Digital transformation in the NHS is critical as it moves away from private (and expensive) legacy networks such as N3 and HSCN, it moves closer to its goals for better collaboration and flexible working.

The Internet First Policy, established by NHS Digital, is a positive step towards making health and social care digital services more accessible over the internet. This new policy stems from the Technology and Digital Leaders Network TDLN, (made up of cross-government organisations) who work to make sure government is equipped with the right technology to deliver the best digital services.

TDLN have confirmed that, for healthcare’s digital services, ‘the internet is ok’; all new services should be made available on the internet, secured appropriately using the best standards-based approaches.

“We are moving health and care away from private networks like N3 and HSCN so we can run all our services across the internet.”

Matt Hancock, The secretary of state for health and social care, 23 May 2019


This Policy is in line with the Government Transformation Strategy which highlights the necessity for full department transformation where digitally-enabled transformation has a full-scale impact on the whole organisation, improving services to citizens across channels and improving efficiency.

Services will add the most value when they are readily available to patients, citizens, staff, services and third parties who use them to deliver high quality healthcare. When communications is adopted within healthcare, full department transformation can become a reality. Increasingly, government departments will need to collaborate across traditional organisational boundaries.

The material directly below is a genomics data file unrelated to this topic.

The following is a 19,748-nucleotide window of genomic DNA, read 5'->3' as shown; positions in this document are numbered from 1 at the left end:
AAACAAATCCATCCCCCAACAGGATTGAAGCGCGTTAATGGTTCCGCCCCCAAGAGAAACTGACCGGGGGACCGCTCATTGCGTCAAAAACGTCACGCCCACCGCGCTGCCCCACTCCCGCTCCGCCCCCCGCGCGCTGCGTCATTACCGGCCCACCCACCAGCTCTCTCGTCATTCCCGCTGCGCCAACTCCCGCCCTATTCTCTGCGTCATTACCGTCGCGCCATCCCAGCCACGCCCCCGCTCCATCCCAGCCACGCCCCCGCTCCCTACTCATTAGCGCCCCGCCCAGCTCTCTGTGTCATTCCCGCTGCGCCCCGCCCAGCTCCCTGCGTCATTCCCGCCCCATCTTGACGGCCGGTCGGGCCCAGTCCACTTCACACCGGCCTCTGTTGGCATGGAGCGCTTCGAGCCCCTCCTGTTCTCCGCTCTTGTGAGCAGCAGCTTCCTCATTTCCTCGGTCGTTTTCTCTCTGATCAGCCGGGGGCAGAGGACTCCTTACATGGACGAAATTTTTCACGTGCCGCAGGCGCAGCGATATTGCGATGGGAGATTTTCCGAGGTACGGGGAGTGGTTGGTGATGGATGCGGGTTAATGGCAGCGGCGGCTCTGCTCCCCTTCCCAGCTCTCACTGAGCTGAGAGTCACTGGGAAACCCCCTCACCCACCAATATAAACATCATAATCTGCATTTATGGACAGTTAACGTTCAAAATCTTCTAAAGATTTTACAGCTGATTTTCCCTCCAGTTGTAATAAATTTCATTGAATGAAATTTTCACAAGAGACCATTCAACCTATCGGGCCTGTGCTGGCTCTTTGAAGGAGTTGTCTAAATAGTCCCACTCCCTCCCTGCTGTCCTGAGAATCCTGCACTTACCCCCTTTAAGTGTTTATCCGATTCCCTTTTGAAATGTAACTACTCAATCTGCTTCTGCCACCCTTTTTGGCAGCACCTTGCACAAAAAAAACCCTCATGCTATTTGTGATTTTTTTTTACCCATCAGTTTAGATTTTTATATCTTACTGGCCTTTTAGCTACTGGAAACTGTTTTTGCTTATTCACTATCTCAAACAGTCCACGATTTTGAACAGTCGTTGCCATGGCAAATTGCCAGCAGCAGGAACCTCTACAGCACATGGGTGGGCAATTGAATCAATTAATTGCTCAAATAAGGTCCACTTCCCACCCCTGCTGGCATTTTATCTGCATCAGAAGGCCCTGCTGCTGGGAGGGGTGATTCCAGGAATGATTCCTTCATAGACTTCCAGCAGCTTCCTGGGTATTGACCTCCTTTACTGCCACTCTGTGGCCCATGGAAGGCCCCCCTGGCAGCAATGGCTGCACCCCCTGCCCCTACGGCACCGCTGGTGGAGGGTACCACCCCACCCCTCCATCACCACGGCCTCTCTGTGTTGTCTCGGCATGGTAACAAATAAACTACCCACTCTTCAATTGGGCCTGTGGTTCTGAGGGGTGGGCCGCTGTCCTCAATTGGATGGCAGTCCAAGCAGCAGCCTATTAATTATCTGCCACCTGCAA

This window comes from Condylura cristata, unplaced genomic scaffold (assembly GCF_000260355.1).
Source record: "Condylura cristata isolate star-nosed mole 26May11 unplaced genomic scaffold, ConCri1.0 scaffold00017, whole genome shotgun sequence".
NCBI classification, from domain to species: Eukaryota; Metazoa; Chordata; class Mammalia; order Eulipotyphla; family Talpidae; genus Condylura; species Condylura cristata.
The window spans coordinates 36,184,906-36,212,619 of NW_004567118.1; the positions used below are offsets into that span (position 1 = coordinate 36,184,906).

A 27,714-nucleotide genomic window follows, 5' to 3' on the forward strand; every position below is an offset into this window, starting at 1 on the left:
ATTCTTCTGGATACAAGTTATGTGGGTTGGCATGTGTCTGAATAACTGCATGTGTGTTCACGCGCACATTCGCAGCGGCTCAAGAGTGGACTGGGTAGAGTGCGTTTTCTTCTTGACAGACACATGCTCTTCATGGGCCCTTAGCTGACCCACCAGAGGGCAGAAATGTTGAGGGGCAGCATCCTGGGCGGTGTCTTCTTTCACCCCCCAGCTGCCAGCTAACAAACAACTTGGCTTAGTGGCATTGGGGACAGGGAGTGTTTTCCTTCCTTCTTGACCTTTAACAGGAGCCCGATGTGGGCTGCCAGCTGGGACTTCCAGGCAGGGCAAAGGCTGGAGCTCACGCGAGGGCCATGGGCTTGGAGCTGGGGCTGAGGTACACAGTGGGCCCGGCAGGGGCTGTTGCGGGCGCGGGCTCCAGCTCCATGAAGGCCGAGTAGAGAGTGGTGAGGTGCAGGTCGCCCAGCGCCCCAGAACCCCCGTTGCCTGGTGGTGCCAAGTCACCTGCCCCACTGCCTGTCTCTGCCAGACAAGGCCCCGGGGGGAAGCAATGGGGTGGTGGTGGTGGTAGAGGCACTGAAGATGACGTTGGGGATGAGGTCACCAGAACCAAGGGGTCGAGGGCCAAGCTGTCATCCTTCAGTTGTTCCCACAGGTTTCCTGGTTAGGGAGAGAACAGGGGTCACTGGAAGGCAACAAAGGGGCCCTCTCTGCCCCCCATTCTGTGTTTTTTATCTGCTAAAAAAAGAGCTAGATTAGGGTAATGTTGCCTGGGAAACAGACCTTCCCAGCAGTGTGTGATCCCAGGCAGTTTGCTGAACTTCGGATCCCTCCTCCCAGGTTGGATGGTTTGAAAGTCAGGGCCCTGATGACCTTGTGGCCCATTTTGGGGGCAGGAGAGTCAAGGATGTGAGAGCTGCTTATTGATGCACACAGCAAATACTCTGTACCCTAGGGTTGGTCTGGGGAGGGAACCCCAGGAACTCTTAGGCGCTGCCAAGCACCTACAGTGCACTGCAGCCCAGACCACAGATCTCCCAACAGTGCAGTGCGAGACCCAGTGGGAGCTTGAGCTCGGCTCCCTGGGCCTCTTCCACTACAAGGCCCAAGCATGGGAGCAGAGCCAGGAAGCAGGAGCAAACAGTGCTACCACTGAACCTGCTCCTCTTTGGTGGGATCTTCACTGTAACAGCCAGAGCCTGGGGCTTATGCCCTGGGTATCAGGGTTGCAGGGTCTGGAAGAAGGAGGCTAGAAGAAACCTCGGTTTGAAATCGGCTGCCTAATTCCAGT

“The tools, techniques, technology and approaches of the internet age give us greater opportunities than ever before to help government:

  • better understand what citizens need
  • assemble services more quickly and at lower cost
  • continuously improve services, based on data and evidence”


The benefits of publishing digital services on the internet include:

  • easier access to digital health and social care services
  • improved interoperability between digital services
  • increased innovation by improving accessibility to other digital service providers
  • reduced complexity and duplication in network connectivity for health and care organisations

(The internet first policy)…”will open up the ecosystem too, so charities will be able to build apps for patients with specific conditions, for example, and the NHS can run off-the-shelf stuff that works well everywhere else – we don’t need everything invented here.”

Matt Hancock, The secretary of state for health and social care, 23 May 2019

This is a progressive step for health and social care and should make it easier to build digital tools for the NHS. The sector will not only make significant savings, it’ll free up NHS budgets to focus on other digital transformation projects and enhance better quality patient care.

The NHS are in the early stages of developing the Policy and are navigating a robust implementation journey, but it’s clear that the aim to promote best practice and embed good working standards within IT contracts across the NHS is high on the NHS agenda.

In line with these priorities, Opus are supporting health and social care sector with the IT tools and processes required to make it easier for staff to work effectively.

So, whilst the internet First Policy is being developed, get a head start and contact us to find out how you can become a more collaborative organisation and benefit from better productivity, increased mobility and a better user experience.

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